Saudi national with MERS symptoms dies in Philippines
Sheila Crisostomo (The Philippine Star) - October 3, 2015 - 10:00am

MANILA, Philippines - A 63-year-old male Saudi national died in the country last Sept. 29 due to suspected Middle East Respiratory Syndrome-Coronavirus (MERS-CoV) some two weeks after arriving for a vacation, the Department of Health (DOH) said yesterday.

The DOH refused to declare it as the country’s first MERS-CoV though pending confirmation from the World Health Organization (WHO).

Health Secretary Janette Garin said the patient was no longer tested for MERS-CoV because he had undergone “light embalming” at a funeral parlor when the DOH was alerted about the case.

“We could not confirm by laboratory although his symptoms are suggestive of MERS-CoV. The actual isolation of the virus was not done because he was already embalmed and given formalin. We are coordinating with the WHO and officials of the Saudi embassy on how he will be classified,” she said in a press briefing.

Garin noted that the foreigner arrived alone from Jeddah on Sept. 17 but did not display any of the MERS-CoV symptoms, allowing him to pass through airport security.

The patient stayed in a hotel but started showing symptoms on Sept. 26. It was also learned that it was only on Sept. 28 that he was taken to hospital after asking the hospital staff for assistance due to cough, high fever, occasional chills and difficulty in breathing.

“Unfortunately, the patient’s condition deteriorated and he was pronounced dead on Sept. 29. Aside from the signs and symptoms, including x-ray results suggestive of MERS, the patient also showed indication of Myocardial Infarction,” she added.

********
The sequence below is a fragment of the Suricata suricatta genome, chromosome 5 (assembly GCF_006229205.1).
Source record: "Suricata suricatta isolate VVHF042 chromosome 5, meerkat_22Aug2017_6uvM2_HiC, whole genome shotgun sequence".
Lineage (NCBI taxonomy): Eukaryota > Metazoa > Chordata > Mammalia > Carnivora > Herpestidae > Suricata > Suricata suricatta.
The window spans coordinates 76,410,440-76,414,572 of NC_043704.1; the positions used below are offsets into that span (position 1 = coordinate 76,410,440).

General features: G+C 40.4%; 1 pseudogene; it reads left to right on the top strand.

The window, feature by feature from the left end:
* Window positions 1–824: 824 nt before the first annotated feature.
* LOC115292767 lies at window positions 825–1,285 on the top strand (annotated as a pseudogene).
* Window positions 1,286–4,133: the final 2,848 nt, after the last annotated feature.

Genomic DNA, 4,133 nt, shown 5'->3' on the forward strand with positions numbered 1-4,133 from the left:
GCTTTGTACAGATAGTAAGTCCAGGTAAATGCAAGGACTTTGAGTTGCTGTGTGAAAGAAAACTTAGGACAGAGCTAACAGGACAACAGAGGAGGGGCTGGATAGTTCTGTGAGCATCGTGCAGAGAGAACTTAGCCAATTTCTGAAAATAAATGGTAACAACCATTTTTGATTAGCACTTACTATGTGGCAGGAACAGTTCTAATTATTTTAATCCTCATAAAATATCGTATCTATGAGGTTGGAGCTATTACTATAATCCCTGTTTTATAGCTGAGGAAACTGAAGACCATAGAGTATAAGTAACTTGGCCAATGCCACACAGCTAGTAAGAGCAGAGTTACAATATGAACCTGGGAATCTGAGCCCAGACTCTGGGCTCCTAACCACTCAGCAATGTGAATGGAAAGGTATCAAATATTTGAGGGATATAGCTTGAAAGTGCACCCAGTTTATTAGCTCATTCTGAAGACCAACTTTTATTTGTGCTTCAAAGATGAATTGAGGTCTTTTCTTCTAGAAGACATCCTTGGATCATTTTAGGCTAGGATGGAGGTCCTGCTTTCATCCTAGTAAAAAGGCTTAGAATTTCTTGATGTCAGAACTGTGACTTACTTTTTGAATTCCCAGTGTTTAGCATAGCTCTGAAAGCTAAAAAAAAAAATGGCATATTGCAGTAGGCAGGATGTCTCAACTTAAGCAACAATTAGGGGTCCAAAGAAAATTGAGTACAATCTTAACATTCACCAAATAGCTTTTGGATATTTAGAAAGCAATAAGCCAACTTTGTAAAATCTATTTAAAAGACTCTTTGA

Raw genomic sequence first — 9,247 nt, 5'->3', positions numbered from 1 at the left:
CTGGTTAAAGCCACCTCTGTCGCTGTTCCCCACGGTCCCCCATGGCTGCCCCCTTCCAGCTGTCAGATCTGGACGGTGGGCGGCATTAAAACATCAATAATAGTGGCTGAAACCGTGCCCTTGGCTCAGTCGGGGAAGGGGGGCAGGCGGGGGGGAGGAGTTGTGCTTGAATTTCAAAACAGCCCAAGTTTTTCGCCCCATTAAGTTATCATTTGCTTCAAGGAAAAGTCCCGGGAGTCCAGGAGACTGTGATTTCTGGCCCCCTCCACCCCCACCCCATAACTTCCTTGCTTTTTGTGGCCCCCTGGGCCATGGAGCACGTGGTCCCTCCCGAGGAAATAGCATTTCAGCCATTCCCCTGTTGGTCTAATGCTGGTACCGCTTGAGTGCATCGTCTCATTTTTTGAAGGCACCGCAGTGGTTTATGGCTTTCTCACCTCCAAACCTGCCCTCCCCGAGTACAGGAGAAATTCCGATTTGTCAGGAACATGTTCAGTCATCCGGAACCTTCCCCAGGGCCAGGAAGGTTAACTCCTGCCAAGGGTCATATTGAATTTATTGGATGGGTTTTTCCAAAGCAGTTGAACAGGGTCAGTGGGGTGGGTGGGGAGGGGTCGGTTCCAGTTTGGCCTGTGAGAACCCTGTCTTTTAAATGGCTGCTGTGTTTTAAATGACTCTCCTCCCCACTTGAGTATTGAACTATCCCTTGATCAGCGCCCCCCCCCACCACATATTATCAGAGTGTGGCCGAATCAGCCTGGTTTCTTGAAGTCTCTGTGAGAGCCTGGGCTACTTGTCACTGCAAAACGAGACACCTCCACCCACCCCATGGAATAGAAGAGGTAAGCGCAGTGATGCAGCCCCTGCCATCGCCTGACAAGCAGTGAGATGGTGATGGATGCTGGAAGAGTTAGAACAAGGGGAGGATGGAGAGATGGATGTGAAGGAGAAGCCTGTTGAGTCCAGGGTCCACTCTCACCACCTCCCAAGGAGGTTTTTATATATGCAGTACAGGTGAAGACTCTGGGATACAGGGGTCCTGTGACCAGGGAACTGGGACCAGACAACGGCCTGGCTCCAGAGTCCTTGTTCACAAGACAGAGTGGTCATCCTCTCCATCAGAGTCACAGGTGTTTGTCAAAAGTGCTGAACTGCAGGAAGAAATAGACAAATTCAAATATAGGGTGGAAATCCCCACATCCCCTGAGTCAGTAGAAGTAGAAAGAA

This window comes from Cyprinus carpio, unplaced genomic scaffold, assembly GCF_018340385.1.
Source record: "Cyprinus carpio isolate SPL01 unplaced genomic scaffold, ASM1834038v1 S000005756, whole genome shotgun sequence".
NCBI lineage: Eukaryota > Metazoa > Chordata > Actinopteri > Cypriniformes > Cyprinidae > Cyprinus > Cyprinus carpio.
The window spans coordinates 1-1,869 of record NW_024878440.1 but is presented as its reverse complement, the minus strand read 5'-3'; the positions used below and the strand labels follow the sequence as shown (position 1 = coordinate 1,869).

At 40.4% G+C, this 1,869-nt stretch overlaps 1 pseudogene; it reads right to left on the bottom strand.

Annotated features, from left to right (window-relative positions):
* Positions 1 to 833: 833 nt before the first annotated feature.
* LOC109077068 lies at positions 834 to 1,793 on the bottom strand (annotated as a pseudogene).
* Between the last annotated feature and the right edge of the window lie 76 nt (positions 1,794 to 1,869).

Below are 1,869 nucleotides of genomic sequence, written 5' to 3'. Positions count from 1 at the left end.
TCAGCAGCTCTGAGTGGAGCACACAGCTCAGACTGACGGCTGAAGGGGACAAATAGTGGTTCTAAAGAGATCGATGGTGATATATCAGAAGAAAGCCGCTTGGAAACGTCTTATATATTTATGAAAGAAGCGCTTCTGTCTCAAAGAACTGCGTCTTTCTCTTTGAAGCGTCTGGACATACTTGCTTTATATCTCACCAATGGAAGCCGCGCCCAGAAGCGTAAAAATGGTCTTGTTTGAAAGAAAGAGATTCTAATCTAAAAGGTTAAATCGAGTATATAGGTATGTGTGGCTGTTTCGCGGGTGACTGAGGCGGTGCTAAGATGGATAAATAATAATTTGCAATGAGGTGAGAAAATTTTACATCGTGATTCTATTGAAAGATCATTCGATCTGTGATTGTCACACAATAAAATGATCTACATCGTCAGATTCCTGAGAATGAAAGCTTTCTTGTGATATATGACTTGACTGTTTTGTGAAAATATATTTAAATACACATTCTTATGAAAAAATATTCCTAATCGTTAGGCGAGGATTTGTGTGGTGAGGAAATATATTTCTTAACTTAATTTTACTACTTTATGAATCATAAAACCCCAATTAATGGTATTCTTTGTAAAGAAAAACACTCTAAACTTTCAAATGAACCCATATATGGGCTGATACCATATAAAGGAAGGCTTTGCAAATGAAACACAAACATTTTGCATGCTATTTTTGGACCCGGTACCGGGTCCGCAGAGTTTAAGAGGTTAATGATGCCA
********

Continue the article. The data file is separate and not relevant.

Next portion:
The DOH found that the patient regularly comes to the Philippines twice a year for a vacation, staying up to a month in each visit.

Contact tracing

According to Garin, the multi-sector Task Force MERS-CoV had started contact-tracing 97 people who could have been exposed to the foreigner during his stay in the country. They are composed of hotel, hospital and funeral parlor workers.

Ninety-three of these contacts were located, at least 12 of them found to be manifesting symptoms while the remaining 81 were advised to undergo home quarantine.

“All contacts were asymptomatic as of (Friday night), except for the 12 health workers currently admitted at the Research Institute for Tropical Medicine and the San Lazaro Hospital,” Garin said.

She claimed the 12 workers tested negative for the virus but will remain in quarantine until Oct. 13 “to ensure that no one gets infected.”

The task force is now trying to locate four contacts, including the driver of the private car that the patient was always renting when he was in the Philippines.

Zero reporting

According to Garin, the DOH will be requiring all hospitals to make a weekly “zero reporting” of MERS-CoV cases they encounter.

“Ëven if they don’t have a case, they have to report. It’s ‘zero reporting.’ The purpose of that is to constantly remind them to be aggressive and to be on the look-out for possible cases, especially now that the hajj is over,” she added.

The DOH came up with this scheme after finding that the private hospital where the foreigner was rushed had reported his case only after bringing him to the funeral parlor.

Garin said the DOH does not see a need to track down the patient’s co-passenger in the plane since he did not have symptoms then, thus, he was not infectious.

 

ACIRC COV DEPARTMENT OF HEALTH DOH GARIN HEALTH SECRETARY JANETTE GARIN MERS MIDDLE EAST RESPIRATORY SYNDROME-CORONAVIRUS MYOCARDIAL INFARCTION PATIENT RESEARCH INSTITUTE
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